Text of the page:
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Say there's a tor site running on 5.4.3.2:443. As an outsider, would I be able to visit 5.4.3.2:443 in my normal browser and see the tor service? Or would I still need it's onion address in a tor browser? If I can't visit 5.4.3.2:443 directly in a normal browser, why is that?

If I suspect that an IP is running various services such as ssh through tor, would I be able to tell? Are there any useful tor enumeration tools other than tortazo?

I'm sorry, I'm still a huge noob in this area -.- Thank you so much!!

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Yes, if it's listening on an external interface then you would be able to visit the IP and talk to the service.

For this reason, you should make services you wish to be anonymous bind to the local loopback interface, or a unix socket to avoid them being deanonymized by attackers running zmap/masscan.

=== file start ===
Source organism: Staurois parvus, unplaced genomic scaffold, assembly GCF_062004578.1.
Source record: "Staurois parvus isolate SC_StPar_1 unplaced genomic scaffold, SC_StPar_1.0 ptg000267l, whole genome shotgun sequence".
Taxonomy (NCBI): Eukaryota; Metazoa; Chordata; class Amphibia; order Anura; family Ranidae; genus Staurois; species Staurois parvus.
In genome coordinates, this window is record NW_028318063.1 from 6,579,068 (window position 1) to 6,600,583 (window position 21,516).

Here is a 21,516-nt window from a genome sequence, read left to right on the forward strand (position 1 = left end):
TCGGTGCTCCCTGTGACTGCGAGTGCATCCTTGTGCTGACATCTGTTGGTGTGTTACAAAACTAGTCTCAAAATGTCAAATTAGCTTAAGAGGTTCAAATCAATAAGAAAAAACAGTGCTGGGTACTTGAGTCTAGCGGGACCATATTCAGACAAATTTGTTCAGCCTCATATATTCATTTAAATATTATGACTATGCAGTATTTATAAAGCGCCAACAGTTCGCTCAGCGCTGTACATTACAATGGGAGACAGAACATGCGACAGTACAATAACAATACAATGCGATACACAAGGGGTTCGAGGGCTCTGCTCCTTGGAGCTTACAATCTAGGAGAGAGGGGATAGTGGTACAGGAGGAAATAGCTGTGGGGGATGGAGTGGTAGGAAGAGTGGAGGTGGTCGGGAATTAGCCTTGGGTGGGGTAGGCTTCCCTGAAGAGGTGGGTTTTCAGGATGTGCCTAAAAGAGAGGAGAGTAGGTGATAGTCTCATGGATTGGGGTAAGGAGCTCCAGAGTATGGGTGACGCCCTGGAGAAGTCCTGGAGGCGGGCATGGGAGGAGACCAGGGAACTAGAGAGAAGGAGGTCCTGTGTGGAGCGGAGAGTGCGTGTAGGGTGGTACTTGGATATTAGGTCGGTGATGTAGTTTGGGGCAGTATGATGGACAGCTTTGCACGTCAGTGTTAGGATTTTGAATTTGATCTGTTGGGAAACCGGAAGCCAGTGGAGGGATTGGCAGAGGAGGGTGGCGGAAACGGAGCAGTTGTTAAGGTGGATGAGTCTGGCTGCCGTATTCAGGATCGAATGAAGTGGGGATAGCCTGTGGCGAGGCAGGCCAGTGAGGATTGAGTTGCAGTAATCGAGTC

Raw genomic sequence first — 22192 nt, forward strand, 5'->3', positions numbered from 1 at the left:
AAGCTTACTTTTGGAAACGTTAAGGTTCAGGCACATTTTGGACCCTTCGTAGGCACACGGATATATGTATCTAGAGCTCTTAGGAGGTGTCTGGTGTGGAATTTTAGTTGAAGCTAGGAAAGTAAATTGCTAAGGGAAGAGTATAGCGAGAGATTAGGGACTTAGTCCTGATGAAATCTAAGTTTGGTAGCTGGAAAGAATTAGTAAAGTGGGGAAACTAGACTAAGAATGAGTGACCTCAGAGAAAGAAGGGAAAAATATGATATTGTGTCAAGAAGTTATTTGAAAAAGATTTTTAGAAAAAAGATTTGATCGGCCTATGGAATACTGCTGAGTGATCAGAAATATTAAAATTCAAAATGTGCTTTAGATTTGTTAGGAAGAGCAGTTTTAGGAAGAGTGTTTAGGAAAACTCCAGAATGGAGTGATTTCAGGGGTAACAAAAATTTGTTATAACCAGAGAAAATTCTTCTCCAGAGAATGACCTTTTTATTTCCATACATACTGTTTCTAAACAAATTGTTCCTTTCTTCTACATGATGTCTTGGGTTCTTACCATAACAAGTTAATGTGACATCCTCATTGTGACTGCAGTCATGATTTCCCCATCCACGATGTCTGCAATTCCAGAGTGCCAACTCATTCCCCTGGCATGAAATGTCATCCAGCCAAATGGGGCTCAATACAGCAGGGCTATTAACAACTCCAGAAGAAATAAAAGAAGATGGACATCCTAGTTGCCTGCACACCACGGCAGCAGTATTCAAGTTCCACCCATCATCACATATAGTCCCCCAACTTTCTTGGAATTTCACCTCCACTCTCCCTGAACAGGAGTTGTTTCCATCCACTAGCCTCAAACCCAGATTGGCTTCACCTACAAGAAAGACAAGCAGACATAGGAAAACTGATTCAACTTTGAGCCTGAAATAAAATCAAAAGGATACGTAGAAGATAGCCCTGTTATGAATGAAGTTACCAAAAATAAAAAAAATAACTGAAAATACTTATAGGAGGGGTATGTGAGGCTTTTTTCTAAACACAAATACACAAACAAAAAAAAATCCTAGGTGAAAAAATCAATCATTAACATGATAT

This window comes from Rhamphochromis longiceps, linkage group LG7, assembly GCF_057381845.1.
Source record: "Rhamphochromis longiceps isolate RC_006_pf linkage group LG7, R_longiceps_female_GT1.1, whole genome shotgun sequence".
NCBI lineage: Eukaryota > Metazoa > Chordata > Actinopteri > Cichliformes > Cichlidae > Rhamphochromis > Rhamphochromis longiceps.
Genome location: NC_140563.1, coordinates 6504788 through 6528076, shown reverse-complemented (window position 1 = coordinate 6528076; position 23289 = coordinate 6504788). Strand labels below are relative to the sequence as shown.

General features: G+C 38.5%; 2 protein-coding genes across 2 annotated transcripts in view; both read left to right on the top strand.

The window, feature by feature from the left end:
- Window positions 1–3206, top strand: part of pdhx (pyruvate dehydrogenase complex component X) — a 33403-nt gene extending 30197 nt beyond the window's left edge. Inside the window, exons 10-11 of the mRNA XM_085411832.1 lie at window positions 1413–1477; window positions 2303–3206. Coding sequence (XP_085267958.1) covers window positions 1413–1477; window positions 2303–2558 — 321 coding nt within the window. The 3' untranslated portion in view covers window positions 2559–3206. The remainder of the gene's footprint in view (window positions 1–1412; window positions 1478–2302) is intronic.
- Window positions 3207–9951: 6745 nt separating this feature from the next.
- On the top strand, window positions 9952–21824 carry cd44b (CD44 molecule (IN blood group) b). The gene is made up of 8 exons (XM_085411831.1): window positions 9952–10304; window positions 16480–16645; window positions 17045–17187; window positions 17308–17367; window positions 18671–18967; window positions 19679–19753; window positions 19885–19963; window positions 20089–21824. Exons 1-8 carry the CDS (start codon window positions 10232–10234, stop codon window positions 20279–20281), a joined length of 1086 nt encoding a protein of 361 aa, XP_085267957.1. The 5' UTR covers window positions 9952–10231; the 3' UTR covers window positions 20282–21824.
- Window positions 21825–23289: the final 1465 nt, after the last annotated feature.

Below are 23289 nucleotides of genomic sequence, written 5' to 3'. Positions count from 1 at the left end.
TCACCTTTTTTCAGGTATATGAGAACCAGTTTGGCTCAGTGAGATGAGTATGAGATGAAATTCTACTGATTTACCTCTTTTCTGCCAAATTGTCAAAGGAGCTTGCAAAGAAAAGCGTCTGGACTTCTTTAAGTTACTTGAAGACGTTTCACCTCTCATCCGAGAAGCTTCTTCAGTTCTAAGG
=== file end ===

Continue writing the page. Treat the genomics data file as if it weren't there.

If some client or server is running some service over Tor and has configured them properly then you wouldn't be able to tell, as an outside observer. That's the point.

  • Thank you for for answering! I have a couple more questions: if an nmap scan shows that a server is running ssh (or whatever service), is there any enumeration or tip-offs that might tell me it's running through tor? Ex: if I ran ssh2-enum-algos NSE script against ssh/tor would it give me different/unique results than if I ran it against a normal ssh? Not just that NSE script specifically, but any other type of enumeration like that? What kind of misconfigurations could I look for that would give it away? Are there any good resources for tor enumeration? – megmay Dec 6 '16 at 21:37

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